Do you know what kind of sensor you have? Graphite? Stainless steel?Sorry to dredge this thread back up, but I was hoping @Randy Holmes-Farley or someone in the thread could answer...can you sanitize these probes with bleach without damaging them? If not, what can you use? I also need to ensure there is no cross contamination of copper. I mistakenly stuck the probe directly into my QT today instead of pulling a sample. I don't know if the fish in QT have disease, but I certainly don't want it in my display, nor the copper! Any help is appreciated!
That sounds right. I wouldn't expose it to bleach very long as that material may oxidize. I might try a different way, like soaking in vodka.The probe is Orion model 011050. Assuming the manual I found online is correct and it wasn't changed while keeping the model number, it is epoxy/graphite.
How do you like your pinpoint salinity monitor.I've had a Milwaukee meter for a couple of years and was never able to get accurate results, even with the Pinpoint standard and calibrating it correctly. It was usually off by couple points, since the accuracy is +/- 0.002 (e.g. 1.026 would read 1,024 or 1,028). I finally quit using it, since I couldn't trust it and now only use my Pinpoint Salinity Monitor and a refractometer.
Hope this helps
I actually have quit using my Pinpoint Salinity Monitor, since I just couldn't trust it to give me a consistent and accurate reading. I've had, and used, my Pinpoint Salinity Monitor for over 4 years and experienced a number of issues. Here are a few:How do you like your pinpoint salinity monitor.
I plan on getting one and getting a proper probe.
Thanks Tim for this detailed response!I actually have quit using my Pinpoint Salinity Monitor, since I just couldn't trust it to give me a consistent and accurate reading. I've had, and used, my Pinpoint Salinity Monitor for over 4 years and experienced a number of issues. Here are a few:
• Very sensitive to electric fields, so I couldn't use it in the sump or tank. I had to take a sample out and measure it on the table. This also required waiting about 4 minutes for the reading to somewhat stabilize.
• I never felt the temperature compensation really worked right. When I measured the sample on the table, it would start off as one reading, then continually change as the sample transitioned to room temperature. So, I found I didn't know when to stop and take down the reading.
• Has to be carefully calibrated with the right standard fluid ... Hint - It's not the Pinpoint standard. I found the AccuraSea standard to be the most accurate.
• The reading varied on battery strength. As the battery got low, the readings would change.
Here's a thread I started in February about "Why do my Salinity measurements vary by 0.002 sg between refractometer and conductivity testers?", which describes my quest to find the most accurate and consistent salinity device.
Overall, my conclusion was:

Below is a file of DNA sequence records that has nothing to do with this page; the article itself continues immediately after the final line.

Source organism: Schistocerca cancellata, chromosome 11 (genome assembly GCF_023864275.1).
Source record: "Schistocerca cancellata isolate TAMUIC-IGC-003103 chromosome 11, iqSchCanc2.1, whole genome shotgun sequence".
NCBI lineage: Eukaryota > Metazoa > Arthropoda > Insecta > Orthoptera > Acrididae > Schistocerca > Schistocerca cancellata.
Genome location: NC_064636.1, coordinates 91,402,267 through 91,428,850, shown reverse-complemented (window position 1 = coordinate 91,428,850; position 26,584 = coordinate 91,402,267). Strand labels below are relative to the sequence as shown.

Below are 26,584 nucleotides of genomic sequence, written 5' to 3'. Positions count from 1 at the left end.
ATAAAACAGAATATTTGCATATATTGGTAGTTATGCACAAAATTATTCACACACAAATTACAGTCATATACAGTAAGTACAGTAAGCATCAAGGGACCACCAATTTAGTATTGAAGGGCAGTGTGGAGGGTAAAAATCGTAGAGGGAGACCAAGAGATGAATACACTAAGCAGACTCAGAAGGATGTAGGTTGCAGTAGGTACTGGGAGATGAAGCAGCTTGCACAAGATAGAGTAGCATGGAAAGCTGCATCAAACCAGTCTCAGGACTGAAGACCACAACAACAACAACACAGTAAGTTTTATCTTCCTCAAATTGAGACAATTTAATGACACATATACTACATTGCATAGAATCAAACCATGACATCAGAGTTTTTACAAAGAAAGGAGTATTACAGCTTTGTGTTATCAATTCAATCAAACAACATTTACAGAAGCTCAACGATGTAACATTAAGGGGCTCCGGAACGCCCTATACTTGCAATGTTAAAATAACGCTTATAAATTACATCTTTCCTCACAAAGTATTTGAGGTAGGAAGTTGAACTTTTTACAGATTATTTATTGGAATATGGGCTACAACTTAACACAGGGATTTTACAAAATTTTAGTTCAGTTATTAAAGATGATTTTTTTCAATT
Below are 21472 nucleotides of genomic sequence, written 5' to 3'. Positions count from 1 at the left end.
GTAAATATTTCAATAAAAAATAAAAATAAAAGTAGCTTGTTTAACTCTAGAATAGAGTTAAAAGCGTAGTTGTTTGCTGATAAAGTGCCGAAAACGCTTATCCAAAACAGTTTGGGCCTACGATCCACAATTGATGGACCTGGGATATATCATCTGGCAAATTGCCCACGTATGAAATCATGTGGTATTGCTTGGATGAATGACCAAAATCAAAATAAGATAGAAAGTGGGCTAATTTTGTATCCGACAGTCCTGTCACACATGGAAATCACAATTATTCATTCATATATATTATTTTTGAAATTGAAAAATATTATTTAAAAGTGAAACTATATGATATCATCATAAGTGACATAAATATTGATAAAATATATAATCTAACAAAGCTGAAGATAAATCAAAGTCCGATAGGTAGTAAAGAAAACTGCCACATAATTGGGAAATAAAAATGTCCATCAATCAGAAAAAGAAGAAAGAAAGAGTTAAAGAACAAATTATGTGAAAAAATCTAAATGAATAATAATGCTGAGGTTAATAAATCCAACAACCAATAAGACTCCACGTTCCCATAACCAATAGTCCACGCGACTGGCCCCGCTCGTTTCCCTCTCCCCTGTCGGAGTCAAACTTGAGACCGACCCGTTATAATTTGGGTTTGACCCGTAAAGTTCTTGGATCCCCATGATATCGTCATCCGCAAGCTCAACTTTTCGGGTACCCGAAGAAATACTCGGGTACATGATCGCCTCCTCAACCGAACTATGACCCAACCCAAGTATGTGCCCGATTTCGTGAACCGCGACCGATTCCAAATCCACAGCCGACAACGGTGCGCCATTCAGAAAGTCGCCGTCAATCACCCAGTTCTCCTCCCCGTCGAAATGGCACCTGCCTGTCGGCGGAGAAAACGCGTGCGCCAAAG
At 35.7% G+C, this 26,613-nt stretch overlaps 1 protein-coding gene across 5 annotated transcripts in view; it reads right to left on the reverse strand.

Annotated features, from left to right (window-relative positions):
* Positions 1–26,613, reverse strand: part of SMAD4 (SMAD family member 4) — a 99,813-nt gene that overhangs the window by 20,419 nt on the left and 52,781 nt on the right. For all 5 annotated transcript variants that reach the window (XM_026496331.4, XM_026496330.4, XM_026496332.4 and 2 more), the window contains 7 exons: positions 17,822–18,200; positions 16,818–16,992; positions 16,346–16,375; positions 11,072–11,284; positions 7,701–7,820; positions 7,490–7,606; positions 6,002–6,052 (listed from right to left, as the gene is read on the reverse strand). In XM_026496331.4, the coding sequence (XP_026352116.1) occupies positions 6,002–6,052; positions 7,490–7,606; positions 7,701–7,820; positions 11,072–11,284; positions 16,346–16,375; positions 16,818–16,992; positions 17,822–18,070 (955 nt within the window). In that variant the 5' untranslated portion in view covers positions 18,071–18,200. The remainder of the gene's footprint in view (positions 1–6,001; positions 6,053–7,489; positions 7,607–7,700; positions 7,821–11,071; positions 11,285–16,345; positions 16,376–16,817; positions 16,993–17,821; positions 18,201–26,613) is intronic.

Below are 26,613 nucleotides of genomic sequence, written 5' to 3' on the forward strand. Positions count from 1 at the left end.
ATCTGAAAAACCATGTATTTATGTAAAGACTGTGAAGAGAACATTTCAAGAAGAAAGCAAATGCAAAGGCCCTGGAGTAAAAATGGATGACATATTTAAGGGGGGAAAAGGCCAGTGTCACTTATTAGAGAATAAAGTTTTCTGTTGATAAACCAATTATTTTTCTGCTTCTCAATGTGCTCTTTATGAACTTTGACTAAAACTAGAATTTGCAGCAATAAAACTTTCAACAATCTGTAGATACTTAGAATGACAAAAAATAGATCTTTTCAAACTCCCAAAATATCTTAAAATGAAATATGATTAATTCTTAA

1. Use an accurate standard, which turned out to be AcuraSea, to calibrate to.
2. I found that 2 devices gave the most accurate and consistent results. VeeGee STX-3 refractomer was the best analog device and the Hanna Salinity Tester - HI 98319 to be the best digital one.
With regard to a "full-time" probe, I can't recommend anything. I've heard the Neptune probe is ok, if you have a Neptune. Although, I would only use it to capture salinity changes, not to give a accurate readings.
I hope this helps make you decision.
Sure. 4 electrodes are better than 2. The orion is an excellent choice.I've instead just bought an Orion 122 with the Orion 012210 conductivity probe. I found out that it is temperature compensated and reads 10uS/cm to 2000mS/cm with a cell constant at 0.609 (cm-1)
I found that it is the DuraProbe 4 cell electrode. Not sure what that means.
Can anyone tell me more about what differences there are with a 4 cell vs 2 cell other than the quantity of cells.
Randy, thanks for your detailed response as usual. Also appreciate that your response has reaffirmed my confidence in my purchase.Sure. 4 electrodes are better than 2. The orion is an excellent choice.
Using Conductivity to Measure Salinity
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In practice, commercial conductivity probes have either two or four electrodes, with the four-electrode version being more resistant to fouling and other effects that can cause degradation of the measurement. The electrodes are made of nonreactive materials such as epoxy/graphite, glass/platinum or stainless steel. The choice depends primarily on the nature of the solution to be tested. For occasional use in seawater, all of these are acceptable.
A four-electrode conductivity cell has many advantages, such as reduced error arising from polarization, contamination of the electrode surfaces, or cable resistance. However, a two-electrode cell is better for pure-water applications where very low conductivities are measured
There are many Orion models so I cannot answer for all of them, but mine could not. I used it for many years and it always read a tad below a standard (never changed).Randy, thanks for your detailed response as usual. Also appreciate that your response has reaffirmed my confidence in my purchase.
Tim thanks again. I've bought the accurasea standard. I hope to properly calibrate my refractometer and ensure that the Orion probe is working properly with the standard.
Ive read previously that the Orion meters do not have a calibrate option. Is this true?
For me, the key advantages were :From what I've read, the Orion's are excellent meters. I look forward to hearing how you like it, and what are it's key advantages.